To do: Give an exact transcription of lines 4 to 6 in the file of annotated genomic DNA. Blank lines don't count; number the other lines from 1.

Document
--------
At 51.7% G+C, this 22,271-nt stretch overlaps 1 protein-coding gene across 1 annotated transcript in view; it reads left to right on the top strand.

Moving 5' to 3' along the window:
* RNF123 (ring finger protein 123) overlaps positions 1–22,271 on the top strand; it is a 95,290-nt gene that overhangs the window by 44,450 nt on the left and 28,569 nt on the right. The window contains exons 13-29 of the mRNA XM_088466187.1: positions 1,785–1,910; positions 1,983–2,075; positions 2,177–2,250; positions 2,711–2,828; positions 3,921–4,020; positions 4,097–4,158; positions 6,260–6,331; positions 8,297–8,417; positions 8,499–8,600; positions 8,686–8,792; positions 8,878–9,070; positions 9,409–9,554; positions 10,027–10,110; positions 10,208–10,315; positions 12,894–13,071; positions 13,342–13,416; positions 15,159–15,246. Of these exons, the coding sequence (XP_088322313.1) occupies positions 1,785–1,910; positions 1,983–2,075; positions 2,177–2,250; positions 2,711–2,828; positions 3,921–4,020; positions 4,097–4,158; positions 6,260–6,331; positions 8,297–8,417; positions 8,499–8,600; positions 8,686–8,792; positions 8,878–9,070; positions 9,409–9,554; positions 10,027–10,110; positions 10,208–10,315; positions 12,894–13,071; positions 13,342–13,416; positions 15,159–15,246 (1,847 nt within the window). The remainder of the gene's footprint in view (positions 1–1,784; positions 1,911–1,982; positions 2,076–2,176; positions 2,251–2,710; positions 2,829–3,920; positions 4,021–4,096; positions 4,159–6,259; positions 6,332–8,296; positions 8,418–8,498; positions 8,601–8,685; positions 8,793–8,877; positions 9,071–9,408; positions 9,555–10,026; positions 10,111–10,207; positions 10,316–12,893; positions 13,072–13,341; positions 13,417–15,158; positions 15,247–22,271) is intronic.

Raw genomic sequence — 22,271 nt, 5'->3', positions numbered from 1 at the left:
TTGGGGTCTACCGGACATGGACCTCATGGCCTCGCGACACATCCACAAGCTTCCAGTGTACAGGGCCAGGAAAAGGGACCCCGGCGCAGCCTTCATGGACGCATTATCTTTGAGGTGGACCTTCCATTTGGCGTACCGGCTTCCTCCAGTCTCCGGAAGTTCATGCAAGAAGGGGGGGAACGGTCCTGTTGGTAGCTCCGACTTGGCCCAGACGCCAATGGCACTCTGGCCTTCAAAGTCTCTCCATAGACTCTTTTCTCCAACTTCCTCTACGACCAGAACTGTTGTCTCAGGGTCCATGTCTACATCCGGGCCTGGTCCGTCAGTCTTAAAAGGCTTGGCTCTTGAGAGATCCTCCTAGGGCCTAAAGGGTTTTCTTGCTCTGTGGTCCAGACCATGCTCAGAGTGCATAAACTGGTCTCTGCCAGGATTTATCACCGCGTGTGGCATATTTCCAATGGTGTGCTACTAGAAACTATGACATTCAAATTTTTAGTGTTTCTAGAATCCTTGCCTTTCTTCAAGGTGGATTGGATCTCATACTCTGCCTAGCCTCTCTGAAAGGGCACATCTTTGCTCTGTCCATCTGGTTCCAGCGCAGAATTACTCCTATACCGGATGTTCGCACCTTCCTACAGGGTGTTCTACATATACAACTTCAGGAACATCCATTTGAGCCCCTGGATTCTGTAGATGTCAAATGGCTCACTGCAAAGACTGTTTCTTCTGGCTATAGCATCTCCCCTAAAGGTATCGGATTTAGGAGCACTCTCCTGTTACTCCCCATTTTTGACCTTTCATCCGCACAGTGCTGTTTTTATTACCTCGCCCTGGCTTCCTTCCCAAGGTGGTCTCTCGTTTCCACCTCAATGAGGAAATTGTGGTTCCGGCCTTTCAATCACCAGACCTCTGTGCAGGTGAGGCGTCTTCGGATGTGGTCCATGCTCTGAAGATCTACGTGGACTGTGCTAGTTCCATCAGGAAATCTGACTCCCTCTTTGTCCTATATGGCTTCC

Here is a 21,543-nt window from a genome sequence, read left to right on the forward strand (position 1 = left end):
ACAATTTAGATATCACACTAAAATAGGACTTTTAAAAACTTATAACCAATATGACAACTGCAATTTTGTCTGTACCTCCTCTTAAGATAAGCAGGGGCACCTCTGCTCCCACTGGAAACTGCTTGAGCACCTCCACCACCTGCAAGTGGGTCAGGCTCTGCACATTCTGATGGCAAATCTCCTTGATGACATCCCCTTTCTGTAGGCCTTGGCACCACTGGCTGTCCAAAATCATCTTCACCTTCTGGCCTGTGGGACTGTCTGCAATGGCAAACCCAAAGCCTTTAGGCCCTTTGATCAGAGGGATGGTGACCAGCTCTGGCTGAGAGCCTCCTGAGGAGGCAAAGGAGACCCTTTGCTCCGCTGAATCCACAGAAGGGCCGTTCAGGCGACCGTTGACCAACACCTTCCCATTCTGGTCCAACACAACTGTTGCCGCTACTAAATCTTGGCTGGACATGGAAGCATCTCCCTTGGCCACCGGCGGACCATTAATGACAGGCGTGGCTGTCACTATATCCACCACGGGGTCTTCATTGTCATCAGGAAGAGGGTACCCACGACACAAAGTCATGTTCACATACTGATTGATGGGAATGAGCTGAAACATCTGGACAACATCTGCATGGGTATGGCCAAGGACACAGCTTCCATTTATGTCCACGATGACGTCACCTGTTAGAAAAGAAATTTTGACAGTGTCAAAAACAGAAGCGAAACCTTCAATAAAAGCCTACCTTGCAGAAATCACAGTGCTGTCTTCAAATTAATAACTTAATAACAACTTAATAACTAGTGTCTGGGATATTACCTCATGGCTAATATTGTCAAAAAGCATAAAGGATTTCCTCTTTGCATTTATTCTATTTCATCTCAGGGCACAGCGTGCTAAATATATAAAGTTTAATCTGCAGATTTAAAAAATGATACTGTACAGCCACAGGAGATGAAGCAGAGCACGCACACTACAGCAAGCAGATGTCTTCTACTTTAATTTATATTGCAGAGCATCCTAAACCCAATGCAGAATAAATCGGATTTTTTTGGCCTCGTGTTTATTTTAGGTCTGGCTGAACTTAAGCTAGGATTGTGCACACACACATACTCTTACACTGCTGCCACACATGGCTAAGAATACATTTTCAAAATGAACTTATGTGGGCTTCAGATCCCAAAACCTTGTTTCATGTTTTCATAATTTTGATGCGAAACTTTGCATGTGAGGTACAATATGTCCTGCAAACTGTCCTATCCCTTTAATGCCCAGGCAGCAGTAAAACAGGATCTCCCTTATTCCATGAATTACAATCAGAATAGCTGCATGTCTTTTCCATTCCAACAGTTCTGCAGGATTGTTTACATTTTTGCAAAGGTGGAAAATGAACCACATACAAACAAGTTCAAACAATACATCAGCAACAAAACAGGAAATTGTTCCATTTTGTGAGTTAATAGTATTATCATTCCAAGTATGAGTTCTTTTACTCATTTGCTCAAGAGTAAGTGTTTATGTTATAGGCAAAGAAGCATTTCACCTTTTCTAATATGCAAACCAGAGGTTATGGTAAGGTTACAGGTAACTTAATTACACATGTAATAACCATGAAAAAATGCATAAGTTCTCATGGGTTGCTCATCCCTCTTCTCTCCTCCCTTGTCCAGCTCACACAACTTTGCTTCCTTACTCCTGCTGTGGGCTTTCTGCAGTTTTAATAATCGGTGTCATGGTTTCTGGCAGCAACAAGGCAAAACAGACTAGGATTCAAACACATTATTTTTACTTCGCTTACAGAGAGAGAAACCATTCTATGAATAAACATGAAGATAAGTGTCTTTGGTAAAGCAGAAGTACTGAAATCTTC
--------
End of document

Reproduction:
Raw genomic sequence — 22,271 nt, 5'->3', positions numbered from 1 at the left:
TTGGGGTCTACCGGACATGGACCTCATGGCCTCGCGACACATCCACAAGCTTCCAGTGTACAGGGCCAGGAAAAGGGACCCCGGCGCAGCCTTCATGGACGCATTATCTTTGAGGTGGACCTTCCATTTGGCGTACCGGCTTCCTCCAGTCTCCGGAAGTTCATGCAAGAAGGGGGGGAACGGTCCTGTTGGTAGCTCCGACTTGGCCCAGACGCCAATGGCACTCTGGCCTTCAAAGTCTCTCCATAGACTCTTTTCTCCAACTTCCTCTACGACCAGAACTGTTGTCTCAGGGTCCATGTCTACATCCGGGCCTGGTCCGTCAGTCTTAAAAGGCTTGGCTCTTGAGAGATCCTCCTAGGGCCTAAAGGGTTTTCTTGCTCTGTGGTCCAGACCATGCTCAGAGTGCATAAACTGGTCTCTGCCAGGATTTATCACCGCGTGTGGCATATTTCCAATGGTGTGCTACTAGAAACTATGACATTCAAATTTTTAGTGTTTCTAGAATCCTTGCCTTTCTTCAAGGTGGATTGGATCTCATACTCTGCCTAGCCTCTCTGAAAGGGCACATCTTTGCTCTGTCCATCTGGTTCCAGCGCAGAATTACTCCTATACCGGATGTTCGCACCTTCCTACAGGGTGTTCTACATATACAACTTCAGGAACATCCATTTGAGCCCCTGGATTCTGTAGATGTCAAATGGCTCACTGCAAAGACTGTTTCTTCTGGCTATAGCATCTCCCCTAAAGGTATCGGATTTAGGAGCACTCTCCTGTTACTCCCCATTTTTGACCTTTCATCCGCACAGTGCTGTTTTTATTACCTCGCCCTGGCTTCCTTCCCAAGGTGGTCTCTCGTTTCCACCTCAATGAGGAAATTGTGGTTCCGGCCTTTCAATCACCAGACCTCTGTGCAGGTGAGGCGTCTTCGGATGTGGTCCATGCTCTGAAGATCTACGTGGACTGTGCTAGTTCCATCAGGAAATCTGACTCCCTCTTTGTCCTATATGGCTTCC

Here is a 21,543-nt window from a genome sequence, read left to right on the forward strand (position 1 = left end):